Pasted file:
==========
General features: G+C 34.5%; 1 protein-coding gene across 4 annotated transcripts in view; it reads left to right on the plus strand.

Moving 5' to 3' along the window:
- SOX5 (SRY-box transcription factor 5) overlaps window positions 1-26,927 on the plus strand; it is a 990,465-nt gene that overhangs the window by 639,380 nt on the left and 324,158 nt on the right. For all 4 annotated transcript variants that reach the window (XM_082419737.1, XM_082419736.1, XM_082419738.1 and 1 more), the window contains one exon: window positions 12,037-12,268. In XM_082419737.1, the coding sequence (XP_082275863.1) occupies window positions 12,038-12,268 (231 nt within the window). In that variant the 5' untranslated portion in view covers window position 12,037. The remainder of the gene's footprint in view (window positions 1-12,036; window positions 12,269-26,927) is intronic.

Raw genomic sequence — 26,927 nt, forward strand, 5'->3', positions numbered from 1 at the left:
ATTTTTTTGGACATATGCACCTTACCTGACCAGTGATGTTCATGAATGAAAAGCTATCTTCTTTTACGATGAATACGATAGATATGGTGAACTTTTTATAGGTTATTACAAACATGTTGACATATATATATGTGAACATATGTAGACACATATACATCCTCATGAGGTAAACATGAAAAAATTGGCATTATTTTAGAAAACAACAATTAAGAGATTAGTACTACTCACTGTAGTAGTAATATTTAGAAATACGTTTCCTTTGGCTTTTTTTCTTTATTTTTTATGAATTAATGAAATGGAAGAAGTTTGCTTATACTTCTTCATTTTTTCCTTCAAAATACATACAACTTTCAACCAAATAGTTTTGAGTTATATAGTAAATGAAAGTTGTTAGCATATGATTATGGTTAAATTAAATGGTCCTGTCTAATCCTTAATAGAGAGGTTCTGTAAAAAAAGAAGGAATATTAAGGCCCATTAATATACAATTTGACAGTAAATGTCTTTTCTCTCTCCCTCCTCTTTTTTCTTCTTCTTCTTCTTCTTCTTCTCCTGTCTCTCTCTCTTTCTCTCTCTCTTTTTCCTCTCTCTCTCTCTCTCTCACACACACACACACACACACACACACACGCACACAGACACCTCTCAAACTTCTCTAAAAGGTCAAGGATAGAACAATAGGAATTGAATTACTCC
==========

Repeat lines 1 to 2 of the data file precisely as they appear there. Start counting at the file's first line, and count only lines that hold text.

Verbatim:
General features: G+C 34.5%; 1 protein-coding gene across 4 annotated transcripts in view; it reads left to right on the plus strand.

Moving 5' to 3' along the window: